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Daphnis (/ˈdæfnɪs/ DAF-nis; Greek: Δάφνις) is an inner satellite of Saturn. It is also known as Saturn XXXV; its provisional designation was S/2005 S 1.[3][4] Daphnis is about 8 kilometres in diameter, and orbits the planet in the Keeler Gap within the A ring.

Daphnis
PIA21056cropsharpen.jpg
Daphnis in cropped Cassini probe image (2017).
Discovery
Discovered by Cassini Imaging Science Team
Discovery date May 6, 2005
Designations
Adjectives Daphnidian
Orbital characteristics[1]
Mean orbit radius
136505.5±0.1 km
Eccentricity 0.0000331±0.0000062
0.5940798 d (14.257915 h)
Inclination 0.0036°±0.0013°
Satellite of Saturn
Physical characteristics
Dimensions 8.6 × 8.2 × 6.4 km[2]
Mean radius
3.8±0.8 km[2]
Mass (7.7±1.5)×1013 kg[2]
Mean density
0.34±0.26 g/cm³[2]
0.0001–0.0004 m/s2[2]
synchronous
unknown
Albedo ≈ 0.5
Temperature ≈ 78 K

Contents

NamingEdit

The moon was named in 2006 after Daphnis, a shepherd, pipes player, and pastoral poet in Greek mythology;[5] he was descendant of the Titans, after whom the largest moons of Saturn are named. Both Daphnis and Pan, the only other known shepherd moon to orbit within Saturn's main rings, are named for mythological figures associated with shepherds.

DiscoveryEdit

Before it was photographed, the existence of a moon in Daphnis's position had already been inferred from gravitational ripples observed on the outer edge of the Keeler gap.

 
Daphnis was resolved into a disc for the first time in this 2005 Cassini probe image. The gravitational waves on the edges of the rings, which had earlier hinted at the moon's presence, are clearly visible.[6]

Daphnis was discovered by the Cassini Imaging Science Team on May 6, 2005.[3] The discovery images were taken by the Cassini probe over 16 min on May 1, 2005, from a time-lapse sequence of 0.180 second narrow-angle-camera exposures of the outer edge of the A ring. The moon was subsequently found in 32 low-phase images taken of the F ring on April 13, 2005 (spanning 18 min) and again in two high-resolution (3.54 km/pixel) low-phase images taken on May 2, 2005, when its 7 km disk was resolved.

OrbitEdit

The inclination and eccentricity of Daphnis's orbit are very small, but distinguishable from zero. Both, particularly the inclination, are significantly greater than those of Pan (the larger moonlet which forms the Encke Gap). Daphnis's eccentricity causes its distance from Saturn to vary by ~9 km, and its inclination causes it to move up and down by ~17 km. The Keeler Gap, within which Daphnis orbits, is about 42 km wide.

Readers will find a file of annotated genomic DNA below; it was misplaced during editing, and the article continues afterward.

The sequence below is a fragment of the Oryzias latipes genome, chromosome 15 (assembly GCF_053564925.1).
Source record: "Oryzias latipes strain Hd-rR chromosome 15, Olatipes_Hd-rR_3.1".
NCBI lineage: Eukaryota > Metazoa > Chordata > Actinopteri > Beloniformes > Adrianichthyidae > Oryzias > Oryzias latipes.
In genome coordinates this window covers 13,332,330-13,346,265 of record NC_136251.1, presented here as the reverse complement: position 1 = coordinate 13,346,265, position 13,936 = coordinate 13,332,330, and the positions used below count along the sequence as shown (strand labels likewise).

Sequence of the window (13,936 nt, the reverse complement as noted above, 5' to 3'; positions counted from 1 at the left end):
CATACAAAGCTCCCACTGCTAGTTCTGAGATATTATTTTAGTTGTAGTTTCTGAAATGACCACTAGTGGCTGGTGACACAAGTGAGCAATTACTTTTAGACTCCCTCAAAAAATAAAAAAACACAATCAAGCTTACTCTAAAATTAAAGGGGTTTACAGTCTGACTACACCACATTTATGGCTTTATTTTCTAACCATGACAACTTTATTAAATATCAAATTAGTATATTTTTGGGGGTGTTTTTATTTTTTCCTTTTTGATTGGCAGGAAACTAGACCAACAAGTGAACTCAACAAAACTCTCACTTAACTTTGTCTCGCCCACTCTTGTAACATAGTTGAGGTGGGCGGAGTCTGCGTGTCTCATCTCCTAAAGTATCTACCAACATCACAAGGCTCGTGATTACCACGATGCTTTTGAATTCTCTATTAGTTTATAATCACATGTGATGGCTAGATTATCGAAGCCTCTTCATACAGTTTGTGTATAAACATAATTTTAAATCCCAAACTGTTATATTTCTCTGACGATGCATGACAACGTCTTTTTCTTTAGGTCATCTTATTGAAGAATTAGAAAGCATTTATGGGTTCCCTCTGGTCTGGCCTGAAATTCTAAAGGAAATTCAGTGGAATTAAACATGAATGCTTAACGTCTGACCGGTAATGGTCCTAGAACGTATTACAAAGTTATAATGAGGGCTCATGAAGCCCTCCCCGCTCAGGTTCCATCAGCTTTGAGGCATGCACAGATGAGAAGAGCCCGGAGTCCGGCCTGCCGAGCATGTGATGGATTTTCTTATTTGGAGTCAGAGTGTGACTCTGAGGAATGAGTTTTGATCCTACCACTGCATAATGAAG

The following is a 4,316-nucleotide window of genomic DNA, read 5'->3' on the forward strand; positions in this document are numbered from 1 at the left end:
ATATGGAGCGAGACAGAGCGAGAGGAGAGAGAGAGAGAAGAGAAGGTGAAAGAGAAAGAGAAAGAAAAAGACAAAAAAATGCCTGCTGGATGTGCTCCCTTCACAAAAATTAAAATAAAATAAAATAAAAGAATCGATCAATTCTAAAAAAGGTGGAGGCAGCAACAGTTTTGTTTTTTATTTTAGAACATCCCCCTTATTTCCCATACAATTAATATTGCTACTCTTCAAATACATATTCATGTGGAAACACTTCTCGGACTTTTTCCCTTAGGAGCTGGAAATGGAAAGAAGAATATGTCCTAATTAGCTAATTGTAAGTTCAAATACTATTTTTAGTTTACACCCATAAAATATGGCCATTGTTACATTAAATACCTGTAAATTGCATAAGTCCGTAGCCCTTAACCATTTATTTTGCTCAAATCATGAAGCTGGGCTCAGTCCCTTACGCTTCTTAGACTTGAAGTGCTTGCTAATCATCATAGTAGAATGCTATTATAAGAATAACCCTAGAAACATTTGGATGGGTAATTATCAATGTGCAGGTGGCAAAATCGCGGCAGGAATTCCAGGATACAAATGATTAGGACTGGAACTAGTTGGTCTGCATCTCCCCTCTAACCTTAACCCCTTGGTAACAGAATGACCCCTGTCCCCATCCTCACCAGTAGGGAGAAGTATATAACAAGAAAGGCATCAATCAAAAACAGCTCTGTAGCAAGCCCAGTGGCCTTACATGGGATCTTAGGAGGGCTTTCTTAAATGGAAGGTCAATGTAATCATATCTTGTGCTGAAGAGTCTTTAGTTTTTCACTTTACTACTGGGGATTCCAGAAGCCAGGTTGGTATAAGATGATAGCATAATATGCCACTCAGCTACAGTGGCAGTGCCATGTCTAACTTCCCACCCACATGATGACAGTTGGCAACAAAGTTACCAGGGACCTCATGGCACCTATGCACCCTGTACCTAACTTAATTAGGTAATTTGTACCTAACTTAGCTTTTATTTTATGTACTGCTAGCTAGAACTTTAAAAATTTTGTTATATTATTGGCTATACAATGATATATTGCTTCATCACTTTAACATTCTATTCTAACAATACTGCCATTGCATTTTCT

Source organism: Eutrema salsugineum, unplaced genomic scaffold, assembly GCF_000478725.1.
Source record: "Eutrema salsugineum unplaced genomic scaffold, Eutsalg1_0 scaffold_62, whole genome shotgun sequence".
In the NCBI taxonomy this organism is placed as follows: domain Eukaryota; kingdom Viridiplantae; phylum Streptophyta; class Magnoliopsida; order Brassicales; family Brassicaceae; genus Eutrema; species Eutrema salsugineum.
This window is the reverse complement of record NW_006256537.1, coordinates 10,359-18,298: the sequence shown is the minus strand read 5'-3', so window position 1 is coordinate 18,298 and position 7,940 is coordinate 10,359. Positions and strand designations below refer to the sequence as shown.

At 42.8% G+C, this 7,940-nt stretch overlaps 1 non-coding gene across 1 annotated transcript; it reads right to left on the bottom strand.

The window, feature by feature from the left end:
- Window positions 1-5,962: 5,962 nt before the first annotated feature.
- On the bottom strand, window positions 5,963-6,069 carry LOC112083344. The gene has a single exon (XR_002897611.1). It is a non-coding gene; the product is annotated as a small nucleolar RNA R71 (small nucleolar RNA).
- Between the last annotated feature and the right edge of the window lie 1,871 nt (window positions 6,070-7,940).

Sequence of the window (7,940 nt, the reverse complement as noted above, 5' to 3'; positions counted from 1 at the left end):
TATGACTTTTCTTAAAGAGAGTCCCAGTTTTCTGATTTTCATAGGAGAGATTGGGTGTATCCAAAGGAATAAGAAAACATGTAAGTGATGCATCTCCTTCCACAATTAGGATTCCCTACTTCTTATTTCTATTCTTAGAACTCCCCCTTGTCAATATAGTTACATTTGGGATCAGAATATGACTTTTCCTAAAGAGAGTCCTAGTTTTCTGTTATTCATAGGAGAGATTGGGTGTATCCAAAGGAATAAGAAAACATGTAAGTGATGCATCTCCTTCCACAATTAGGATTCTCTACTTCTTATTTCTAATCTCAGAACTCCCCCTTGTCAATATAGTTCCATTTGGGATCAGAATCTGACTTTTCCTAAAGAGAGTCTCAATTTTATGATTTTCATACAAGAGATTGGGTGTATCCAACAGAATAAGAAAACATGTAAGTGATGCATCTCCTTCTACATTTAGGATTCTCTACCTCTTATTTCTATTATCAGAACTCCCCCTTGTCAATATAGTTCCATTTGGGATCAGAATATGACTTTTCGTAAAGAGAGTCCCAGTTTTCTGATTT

Effect on Saturn's ringsEdit

 
The waves that Daphnis induces nearby in the A ring have vertical relief (due to its orbital inclination) and cast shadows when Saturn is close to its equinox.

Daphnis orbits within the Keeler gap in Saturn's rings. As it orbits, it creates gravitational ripples on the edges of the gap as ring particles are attracted toward the moon and then fall back down toward the ring. The waves made by the moon in the inner edge of the gap precede it in orbit, while those on the outer edge lag behind it, due to the differences in relative orbital speed. In a photograph taken on January 18, 2017, a tendril of ring particles can be seen to extend toward the moon; according to JPL, "this may have resulted from a moment when Daphnis drew a packet of material out of the ring, and now that packet is spreading itself out."[7]

Physical characteristicsEdit

On January 18, 2017, Daphnis was photographed from a sufficiently close distance to reveal its shape. The moon was discovered to be an irregularly-shaped object with a mostly smooth surface, a few craters, and an equatorial ridge.[7]

ReferencesEdit

External linksEdit